Rectifying Guinea Bissau’s Image Problem
In the international press the small West African country of Guinea Bissau is variously described as most, if not all of the following: a narco-state (with as many as 30 tons of drugs passing through the country every year); coup-plagued (with at least four military coups since 1998 and six political assassinations in the past 3 years); conflict-ridden (at war for more than half of its’ modern history); and poverty-stricken (with over half the population living in poverty). For the international community that fears the fall-out of these problems, Guinea Bissau appears to be a recurring dystopian nightmare. That is both a pity and a disservice to the people of the country. While there is some truth to all of these claims, this image simplifies complex issues, belies the reality on the ground, and ignores the incredible potential Guinea Bissau has to overcome the legacy of its past.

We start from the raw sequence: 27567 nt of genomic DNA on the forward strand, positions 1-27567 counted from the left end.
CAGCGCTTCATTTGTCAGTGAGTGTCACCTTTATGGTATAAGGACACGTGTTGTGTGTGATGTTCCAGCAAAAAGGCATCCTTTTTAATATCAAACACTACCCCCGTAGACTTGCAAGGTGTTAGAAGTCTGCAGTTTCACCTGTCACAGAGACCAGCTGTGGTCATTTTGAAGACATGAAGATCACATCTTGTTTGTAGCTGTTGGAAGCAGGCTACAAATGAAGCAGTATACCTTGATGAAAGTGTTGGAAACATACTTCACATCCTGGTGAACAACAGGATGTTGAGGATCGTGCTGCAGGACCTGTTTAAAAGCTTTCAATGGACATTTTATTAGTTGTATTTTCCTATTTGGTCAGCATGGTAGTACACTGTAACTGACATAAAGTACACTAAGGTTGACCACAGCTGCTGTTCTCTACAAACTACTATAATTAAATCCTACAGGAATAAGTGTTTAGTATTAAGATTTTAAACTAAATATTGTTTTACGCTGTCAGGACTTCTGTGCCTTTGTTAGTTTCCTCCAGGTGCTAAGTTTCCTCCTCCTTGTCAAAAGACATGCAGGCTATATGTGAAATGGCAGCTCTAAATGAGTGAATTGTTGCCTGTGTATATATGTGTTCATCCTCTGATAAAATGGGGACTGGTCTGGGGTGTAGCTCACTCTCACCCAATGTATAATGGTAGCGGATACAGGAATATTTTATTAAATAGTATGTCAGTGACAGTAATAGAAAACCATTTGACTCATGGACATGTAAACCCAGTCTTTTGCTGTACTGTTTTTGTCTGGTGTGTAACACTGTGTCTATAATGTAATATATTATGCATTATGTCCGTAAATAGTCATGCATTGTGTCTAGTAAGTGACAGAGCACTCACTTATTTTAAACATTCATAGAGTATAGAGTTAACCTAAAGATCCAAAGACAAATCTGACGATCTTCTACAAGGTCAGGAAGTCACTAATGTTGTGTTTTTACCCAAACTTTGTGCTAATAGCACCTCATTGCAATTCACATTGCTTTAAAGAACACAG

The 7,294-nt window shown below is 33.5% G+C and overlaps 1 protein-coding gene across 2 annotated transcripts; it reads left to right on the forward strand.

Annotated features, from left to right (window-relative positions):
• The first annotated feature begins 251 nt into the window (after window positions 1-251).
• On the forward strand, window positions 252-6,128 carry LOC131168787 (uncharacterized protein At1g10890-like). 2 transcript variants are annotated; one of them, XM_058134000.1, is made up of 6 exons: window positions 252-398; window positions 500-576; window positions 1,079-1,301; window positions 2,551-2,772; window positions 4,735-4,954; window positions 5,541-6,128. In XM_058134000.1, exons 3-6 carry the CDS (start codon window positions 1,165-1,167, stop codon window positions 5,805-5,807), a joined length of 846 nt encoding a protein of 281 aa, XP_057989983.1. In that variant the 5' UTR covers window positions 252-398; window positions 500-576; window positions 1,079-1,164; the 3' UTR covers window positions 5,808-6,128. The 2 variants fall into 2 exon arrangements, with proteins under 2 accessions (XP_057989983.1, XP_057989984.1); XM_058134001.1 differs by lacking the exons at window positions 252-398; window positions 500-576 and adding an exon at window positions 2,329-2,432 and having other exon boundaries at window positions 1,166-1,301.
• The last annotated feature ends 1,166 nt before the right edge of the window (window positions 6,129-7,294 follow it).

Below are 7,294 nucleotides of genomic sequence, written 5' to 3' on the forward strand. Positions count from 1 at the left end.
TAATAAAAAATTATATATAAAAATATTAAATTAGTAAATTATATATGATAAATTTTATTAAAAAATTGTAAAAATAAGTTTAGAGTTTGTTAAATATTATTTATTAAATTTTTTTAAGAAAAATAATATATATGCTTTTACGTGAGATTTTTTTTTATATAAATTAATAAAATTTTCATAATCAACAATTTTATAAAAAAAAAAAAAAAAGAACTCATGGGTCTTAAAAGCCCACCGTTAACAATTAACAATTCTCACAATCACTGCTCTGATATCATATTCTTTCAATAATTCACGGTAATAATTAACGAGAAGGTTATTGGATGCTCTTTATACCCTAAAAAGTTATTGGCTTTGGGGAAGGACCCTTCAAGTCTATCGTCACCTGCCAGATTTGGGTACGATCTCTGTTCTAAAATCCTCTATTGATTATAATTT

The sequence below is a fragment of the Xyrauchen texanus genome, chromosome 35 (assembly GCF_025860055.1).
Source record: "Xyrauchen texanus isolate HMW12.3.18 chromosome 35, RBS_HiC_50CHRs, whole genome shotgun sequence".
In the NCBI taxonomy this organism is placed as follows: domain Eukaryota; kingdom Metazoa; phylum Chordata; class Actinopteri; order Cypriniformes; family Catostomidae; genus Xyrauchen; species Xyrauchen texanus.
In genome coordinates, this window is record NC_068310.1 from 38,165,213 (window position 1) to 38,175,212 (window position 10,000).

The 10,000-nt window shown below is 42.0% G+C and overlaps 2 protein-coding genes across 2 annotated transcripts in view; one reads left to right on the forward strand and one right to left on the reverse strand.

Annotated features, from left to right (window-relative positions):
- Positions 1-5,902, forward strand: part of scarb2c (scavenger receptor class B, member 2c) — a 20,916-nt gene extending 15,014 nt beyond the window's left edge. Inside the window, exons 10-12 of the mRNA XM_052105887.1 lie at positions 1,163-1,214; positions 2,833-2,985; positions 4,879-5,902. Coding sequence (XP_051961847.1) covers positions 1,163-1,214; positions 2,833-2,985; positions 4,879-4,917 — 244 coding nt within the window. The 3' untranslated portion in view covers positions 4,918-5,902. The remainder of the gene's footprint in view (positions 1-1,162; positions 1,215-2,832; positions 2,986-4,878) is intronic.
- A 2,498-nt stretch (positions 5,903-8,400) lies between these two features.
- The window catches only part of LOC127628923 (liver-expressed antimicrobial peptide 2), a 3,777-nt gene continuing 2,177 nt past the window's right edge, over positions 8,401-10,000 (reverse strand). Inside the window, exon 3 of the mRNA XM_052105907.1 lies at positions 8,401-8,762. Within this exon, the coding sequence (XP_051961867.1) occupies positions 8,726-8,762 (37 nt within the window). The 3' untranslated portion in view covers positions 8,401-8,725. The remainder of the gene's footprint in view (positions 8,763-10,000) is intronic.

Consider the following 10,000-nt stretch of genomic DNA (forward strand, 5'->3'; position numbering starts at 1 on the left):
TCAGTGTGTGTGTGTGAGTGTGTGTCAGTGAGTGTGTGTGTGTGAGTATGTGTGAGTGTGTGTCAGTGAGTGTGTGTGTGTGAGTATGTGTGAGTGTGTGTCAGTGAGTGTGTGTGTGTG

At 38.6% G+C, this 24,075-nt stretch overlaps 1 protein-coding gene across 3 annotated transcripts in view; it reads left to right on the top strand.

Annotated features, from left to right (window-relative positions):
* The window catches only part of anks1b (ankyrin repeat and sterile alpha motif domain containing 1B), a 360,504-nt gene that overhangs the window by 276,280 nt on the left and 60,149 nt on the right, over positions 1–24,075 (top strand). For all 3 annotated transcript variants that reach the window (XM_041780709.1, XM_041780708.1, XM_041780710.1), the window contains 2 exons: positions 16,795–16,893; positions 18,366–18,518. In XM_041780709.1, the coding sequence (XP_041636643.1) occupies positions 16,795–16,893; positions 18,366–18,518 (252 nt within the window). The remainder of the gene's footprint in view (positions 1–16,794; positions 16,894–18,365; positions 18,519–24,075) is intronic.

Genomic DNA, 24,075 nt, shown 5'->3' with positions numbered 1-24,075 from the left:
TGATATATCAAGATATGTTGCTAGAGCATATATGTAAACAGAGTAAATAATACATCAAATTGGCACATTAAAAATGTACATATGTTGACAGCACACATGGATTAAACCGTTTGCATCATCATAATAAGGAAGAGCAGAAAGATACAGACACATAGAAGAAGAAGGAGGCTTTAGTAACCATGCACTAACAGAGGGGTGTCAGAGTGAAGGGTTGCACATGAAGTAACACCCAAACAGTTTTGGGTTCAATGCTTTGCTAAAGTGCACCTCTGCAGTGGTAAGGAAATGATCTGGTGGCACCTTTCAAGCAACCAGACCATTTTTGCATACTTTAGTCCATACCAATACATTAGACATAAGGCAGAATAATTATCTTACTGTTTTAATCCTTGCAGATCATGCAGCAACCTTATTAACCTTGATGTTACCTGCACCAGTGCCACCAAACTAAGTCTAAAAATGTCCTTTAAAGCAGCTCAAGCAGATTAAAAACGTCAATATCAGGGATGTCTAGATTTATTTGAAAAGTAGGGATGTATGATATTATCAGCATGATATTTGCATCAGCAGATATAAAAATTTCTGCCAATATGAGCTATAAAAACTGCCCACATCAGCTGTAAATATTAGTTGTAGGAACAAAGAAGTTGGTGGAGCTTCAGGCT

The government is having trouble controlling drugs passing through the country from South America and the military has continually stepped into the political realm to protect its interests. But while these problems are difficult they are not insurmountable if the right combination of incentives and sanctions is put in place. Contrary to certain perceptions, ECOWAS has previously demonstrated that it can act effectively within the region. In Guinea Bissau, it has now deployed a police and military contingent to support new stability initiatives and is financing security sector reforms. The West African body has also brokered an inclusive pact for a political transition- to which all the key political parties have signed up- and a consensus is now in place across politics and civil society for a return to the constitutional order. Despite its political troubles, Guinea Bissau has demonstrated over the past decade that it is able to hold free and fair presidential and legislative elections, which are now scheduled to take place in early 2014.The violence Guinea-Bissau has suffered recently is not the function of deep fissures, but rather the result of political machinations among a small politico-military elite. Although there have been periods of conflict in the country, there has not been any of the extreme ethnic violence that has plagued other parts of West Africa in the post-independence period. At the same time, after the successful struggle for liberation, a benign relationship with Portugal has allowed Guinea Bissau to move beyond many of the complications other states in the region have with their former colonial powers. The result is an enduring nationalism and a real sense of collective agency among the people who almost universally demonstrate a desire for peace and development.